Palliative care service use by older people: Time trends from a mortality follow-back study between 2005 and 2014

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Abstract

Background:

The need for increased use and timely initiation of palliative care for all people, not just those who die with cancer, has been advocated worldwide over the past decade.

Aim:

To investigate whether there has been a time trend in the use of palliative care services and the timing of their initiation for older people.

Design:

Mortality follow-back survey among general practitioners in a nationally representative Sentinel Network in 2005–2010, 2013 and 2014 in Belgium.

Setting/participants:

Of all their patients who died non-suddenly aged 65+ years, general practitioners reported sociodemographic and clinical data, use of any of the palliative care services available in Belgium and when the first of these services was initiated.

Results:

General practitioners identified 5344 deaths. Overall, palliative care service use increased from 39% in 2005 to 63% in 2014 (p < 0.001). The use of a reference person for palliative care in a care home increased from 12% to 26% (p < 0.001) and of a palliative homecare team from 14% to 17.5% (p < 0.01), but hospital-based palliative care services did not increase. Controlling for sociodemographic characteristics, no differences were obtained over time in the proportion of cancer/non-cancer patients for whom they provided care. The timing of initiation of palliative care services remained unchanged at a median of 15 days before death.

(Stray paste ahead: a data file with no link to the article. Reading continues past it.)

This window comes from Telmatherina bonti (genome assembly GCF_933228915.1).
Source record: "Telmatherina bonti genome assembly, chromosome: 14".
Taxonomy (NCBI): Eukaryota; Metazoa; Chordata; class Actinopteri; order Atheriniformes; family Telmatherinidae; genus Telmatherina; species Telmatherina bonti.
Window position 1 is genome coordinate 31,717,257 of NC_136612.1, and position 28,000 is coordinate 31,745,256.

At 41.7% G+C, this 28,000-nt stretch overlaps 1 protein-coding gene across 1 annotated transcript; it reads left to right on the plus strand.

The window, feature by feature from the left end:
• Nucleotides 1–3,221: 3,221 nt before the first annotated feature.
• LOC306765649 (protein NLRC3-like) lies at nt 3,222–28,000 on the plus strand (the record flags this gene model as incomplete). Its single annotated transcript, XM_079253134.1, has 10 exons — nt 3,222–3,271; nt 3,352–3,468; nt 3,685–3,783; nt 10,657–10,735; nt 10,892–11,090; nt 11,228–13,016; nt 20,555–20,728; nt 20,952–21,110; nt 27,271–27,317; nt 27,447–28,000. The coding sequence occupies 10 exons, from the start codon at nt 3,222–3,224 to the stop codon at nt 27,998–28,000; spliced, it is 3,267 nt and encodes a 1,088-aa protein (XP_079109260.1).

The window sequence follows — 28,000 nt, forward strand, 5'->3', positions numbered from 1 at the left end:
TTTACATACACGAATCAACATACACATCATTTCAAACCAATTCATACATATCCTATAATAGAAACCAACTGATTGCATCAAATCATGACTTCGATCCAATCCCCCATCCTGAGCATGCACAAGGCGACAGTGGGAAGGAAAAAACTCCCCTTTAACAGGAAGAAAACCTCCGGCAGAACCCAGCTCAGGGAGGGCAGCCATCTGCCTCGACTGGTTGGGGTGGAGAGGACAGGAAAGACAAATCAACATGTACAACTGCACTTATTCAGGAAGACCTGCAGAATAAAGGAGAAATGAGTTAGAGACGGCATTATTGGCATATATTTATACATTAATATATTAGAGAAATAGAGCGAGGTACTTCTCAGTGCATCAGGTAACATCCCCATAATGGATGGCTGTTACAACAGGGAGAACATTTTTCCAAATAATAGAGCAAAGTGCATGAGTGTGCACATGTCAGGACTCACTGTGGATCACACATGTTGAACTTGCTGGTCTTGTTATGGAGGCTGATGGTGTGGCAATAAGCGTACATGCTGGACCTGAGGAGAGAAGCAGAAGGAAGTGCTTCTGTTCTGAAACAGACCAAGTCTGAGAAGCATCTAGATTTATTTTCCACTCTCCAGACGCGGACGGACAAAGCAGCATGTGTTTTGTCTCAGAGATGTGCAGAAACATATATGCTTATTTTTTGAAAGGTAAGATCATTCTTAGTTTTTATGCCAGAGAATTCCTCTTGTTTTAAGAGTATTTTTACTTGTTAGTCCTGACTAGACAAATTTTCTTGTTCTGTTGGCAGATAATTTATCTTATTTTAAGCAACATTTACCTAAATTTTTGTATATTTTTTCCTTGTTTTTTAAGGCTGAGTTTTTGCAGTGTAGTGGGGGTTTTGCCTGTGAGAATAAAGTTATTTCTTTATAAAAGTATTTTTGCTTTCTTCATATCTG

Conclusion:

Palliative care service use has increased mostly in care homes, possibly as a result of policy changes, while hospital-based palliative care services lag behind. Contrary to recommendations, access for non-cancer patients may remain difficult and palliative care is often initiated late in the disease trajectory.

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